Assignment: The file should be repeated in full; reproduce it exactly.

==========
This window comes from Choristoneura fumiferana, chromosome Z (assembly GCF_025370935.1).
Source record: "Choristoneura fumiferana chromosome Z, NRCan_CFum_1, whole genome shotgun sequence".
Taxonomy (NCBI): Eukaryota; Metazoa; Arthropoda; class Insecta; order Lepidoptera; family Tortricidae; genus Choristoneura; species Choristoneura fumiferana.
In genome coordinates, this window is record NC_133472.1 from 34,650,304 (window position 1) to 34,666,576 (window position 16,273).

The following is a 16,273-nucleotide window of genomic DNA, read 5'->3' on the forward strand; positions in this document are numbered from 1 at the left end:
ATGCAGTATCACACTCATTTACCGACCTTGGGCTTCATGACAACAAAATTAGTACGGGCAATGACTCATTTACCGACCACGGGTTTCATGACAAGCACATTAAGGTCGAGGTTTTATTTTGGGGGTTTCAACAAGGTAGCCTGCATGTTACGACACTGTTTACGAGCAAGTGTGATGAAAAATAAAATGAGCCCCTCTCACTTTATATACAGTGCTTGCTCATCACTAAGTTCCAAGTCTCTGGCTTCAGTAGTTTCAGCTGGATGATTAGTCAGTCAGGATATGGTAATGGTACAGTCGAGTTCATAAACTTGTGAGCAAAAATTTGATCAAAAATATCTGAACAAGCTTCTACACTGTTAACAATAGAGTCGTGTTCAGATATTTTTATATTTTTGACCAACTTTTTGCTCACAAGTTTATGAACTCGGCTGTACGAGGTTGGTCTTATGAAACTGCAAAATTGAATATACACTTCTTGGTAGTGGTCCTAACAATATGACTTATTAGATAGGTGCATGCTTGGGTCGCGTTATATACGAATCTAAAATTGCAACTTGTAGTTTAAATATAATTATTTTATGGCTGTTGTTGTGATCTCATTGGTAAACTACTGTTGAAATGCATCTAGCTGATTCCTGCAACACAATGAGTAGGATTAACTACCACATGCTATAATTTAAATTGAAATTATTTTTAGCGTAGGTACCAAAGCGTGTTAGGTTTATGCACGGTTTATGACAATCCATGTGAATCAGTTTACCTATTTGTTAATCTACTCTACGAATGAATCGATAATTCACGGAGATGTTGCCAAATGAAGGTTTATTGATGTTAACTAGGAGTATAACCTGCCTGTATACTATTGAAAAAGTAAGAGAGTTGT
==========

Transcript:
This window comes from Choristoneura fumiferana, chromosome Z (assembly GCF_025370935.1).
Source record: "Choristoneura fumiferana chromosome Z, NRCan_CFum_1, whole genome shotgun sequence".
Taxonomy (NCBI): Eukaryota; Metazoa; Arthropoda; class Insecta; order Lepidoptera; family Tortricidae; genus Choristoneura; species Choristoneura fumiferana.
In genome coordinates, this window is record NC_133472.1 from 34,650,304 (window position 1) to 34,666,576 (window position 16,273).

The following is a 16,273-nucleotide window of genomic DNA, read 5'->3' on the forward strand; positions in this document are numbered from 1 at the left end:
ATGCAGTATCACACTCATTTACCGACCTTGGGCTTCATGACAACAAAATTAGTACGGGCAATGACTCATTTACCGACCACGGGTTTCATGACAAGCACATTAAGGTCGAGGTTTTATTTTGGGGGTTTCAACAAGGTAGCCTGCATGTTACGACACTGTTTACGAGCAAGTGTGATGAAAAATAAAATGAGCCCCTCTCACTTTATATACAGTGCTTGCTCATCACTAAGTTCCAAGTCTCTGGCTTCAGTAGTTTCAGCTGGATGATTAGTCAGTCAGGATATGGTAATGGTACAGTCGAGTTCATAAACTTGTGAGCAAAAATTTGATCAAAAATATCTGAACAAGCTTCTACACTGTTAACAATAGAGTCGTGTTCAGATATTTTTATATTTTTGACCAACTTTTTGCTCACAAGTTTATGAACTCGGCTGTACGAGGTTGGTCTTATGAAACTGCAAAATTGAATATACACTTCTTGGTAGTGGTCCTAACAATATGACTTATTAGATAGGTGCATGCTTGGGTCGCGTTATATACGAATCTAAAATTGCAACTTGTAGTTTAAATATAATTATTTTATGGCTGTTGTTGTGATCTCATTGGTAAACTACTGTTGAAATGCATCTAGCTGATTCCTGCAACACAATGAGTAGGATTAACTACCACATGCTATAATTTAAATTGAAATTATTTTTAGCGTAGGTACCAAAGCGTGTTAGGTTTATGCACGGTTTATGACAATCCATGTGAATCAGTTTACCTATTTGTTAATCTACTCTACGAATGAATCGATAATTCACGGAGATGTTGCCAAATGAAGGTTTATTGATGTTAACTAGGAGTATAACCTGCCTGTATACTATTGAAAAAGTAAGAGAGTTGT